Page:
While currently too busy at work to deliver much Open Source contributions, let’s debunk an old habit of PostgreSQL extension authors. It’s all down to copy pasting from contrib, and there’s no reason to continue doing $libdir this way ever since 7.4 days.

Let’s take an example here, with the prefix extension. This one too will need some love, but is still behind on my spare time todo list, sorry about that. So, in the prefix.sql.in we read

CREATE OR REPLACE FUNCTION prefix_range_in(cstring)
  RETURNS prefix_range

Two things are to change here. First, the PostgreSQL backend will understand just fine if you just say AS '$libdir/prefix'. So you have to know in the sql script the name of the shared object library, but if you do, you can maintain directly a prefix.sql script instead.

The advantage is that you now can avoid a compatibility problem when you want to support PostgreSQL from 8.2 to 9.1 in your extension (older than that and it’s no longer supported). You directly ship your script.

For compatibility, you could also use the control file module_pathname property. But for 9.1 you then have to add a implicit Make rule so that the script is derived from your .sql.in. And as you are managing several scripts — so that you can handle versioning and upgrades — it can get hairy ( hint, you need to copy prefix.sql as prefix--1.1.1.sql, then change its name at next revision, and think about upgrade scripts too). The module_pathname facility is better to keep for when managing more than a single extension in the same directory, like the SPI contrib is doing.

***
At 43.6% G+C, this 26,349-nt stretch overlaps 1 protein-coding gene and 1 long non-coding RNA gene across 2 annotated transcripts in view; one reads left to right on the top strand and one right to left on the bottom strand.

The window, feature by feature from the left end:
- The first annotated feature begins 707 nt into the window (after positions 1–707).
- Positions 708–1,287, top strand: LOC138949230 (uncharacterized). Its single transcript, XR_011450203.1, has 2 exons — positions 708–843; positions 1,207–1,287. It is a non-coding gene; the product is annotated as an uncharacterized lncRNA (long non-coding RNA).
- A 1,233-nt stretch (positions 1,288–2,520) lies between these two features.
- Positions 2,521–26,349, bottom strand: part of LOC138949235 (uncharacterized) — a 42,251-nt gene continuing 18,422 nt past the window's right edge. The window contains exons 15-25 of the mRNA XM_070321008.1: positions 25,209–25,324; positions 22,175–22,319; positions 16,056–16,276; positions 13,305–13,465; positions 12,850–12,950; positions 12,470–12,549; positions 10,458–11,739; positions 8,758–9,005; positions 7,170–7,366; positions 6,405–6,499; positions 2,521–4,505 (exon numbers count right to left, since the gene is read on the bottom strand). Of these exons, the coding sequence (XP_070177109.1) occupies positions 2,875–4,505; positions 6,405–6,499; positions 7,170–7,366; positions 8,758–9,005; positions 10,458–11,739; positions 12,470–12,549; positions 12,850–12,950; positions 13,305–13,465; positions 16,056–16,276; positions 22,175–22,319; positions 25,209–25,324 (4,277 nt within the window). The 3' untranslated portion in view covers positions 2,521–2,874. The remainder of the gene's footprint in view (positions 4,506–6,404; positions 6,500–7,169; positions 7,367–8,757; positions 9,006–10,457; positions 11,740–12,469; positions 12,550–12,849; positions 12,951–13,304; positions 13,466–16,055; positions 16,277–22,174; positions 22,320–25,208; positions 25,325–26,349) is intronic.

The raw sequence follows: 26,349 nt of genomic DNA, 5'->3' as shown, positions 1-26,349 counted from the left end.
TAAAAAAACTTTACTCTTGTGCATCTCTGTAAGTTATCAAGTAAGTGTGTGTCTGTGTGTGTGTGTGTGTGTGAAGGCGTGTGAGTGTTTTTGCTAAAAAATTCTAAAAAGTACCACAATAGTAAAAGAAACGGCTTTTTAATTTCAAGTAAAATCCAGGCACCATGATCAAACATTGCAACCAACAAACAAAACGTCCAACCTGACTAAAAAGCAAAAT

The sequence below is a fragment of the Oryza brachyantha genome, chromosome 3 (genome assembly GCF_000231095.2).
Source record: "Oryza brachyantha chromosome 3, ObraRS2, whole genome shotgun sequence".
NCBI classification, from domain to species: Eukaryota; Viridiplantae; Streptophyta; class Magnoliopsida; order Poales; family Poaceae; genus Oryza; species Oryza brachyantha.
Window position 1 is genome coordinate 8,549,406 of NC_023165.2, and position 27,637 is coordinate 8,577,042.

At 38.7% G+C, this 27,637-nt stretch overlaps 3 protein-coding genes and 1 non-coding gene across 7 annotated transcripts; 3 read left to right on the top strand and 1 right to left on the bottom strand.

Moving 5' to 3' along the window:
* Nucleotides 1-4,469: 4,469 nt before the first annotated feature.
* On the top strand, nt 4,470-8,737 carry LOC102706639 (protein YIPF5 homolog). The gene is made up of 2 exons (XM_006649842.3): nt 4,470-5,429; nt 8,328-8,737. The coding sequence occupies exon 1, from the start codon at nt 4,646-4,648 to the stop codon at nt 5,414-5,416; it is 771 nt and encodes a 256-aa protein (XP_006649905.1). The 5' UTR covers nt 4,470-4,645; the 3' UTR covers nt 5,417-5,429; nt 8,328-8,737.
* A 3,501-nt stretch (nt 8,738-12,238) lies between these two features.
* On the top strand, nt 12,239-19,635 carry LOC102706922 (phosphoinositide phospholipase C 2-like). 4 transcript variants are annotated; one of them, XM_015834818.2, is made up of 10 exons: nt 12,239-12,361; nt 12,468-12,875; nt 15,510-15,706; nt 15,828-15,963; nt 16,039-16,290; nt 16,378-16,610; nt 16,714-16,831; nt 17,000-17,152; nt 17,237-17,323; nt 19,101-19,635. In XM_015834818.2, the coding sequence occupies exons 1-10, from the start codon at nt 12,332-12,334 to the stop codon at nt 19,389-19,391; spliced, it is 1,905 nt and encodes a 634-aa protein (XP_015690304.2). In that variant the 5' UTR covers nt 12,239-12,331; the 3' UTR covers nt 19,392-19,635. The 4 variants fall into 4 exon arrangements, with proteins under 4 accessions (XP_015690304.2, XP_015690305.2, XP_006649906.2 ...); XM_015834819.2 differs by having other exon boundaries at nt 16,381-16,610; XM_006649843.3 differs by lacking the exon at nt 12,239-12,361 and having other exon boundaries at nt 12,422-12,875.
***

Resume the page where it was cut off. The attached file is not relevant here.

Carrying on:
Sure, maintaining an extension that targets both antique releases of PostgreSQL and CREATE EXTENSION super-powered one(s) (not yet released) is a little more involved than that. We’ll get back to that, as some people are still pioneering the movement.

On my side, I’m working with some debian developer on how to best manage the packaging of those extensions, and this work could end up as a specialized policy document and a coordinated team of maintainers for all things PostgreSQL in debian. This will also give some more steam to the PostgreSQL effort for debian packages: the idea is to maintain packages for all supported version (from 8.2 up to soon 9.1), something debian itself can not commit to.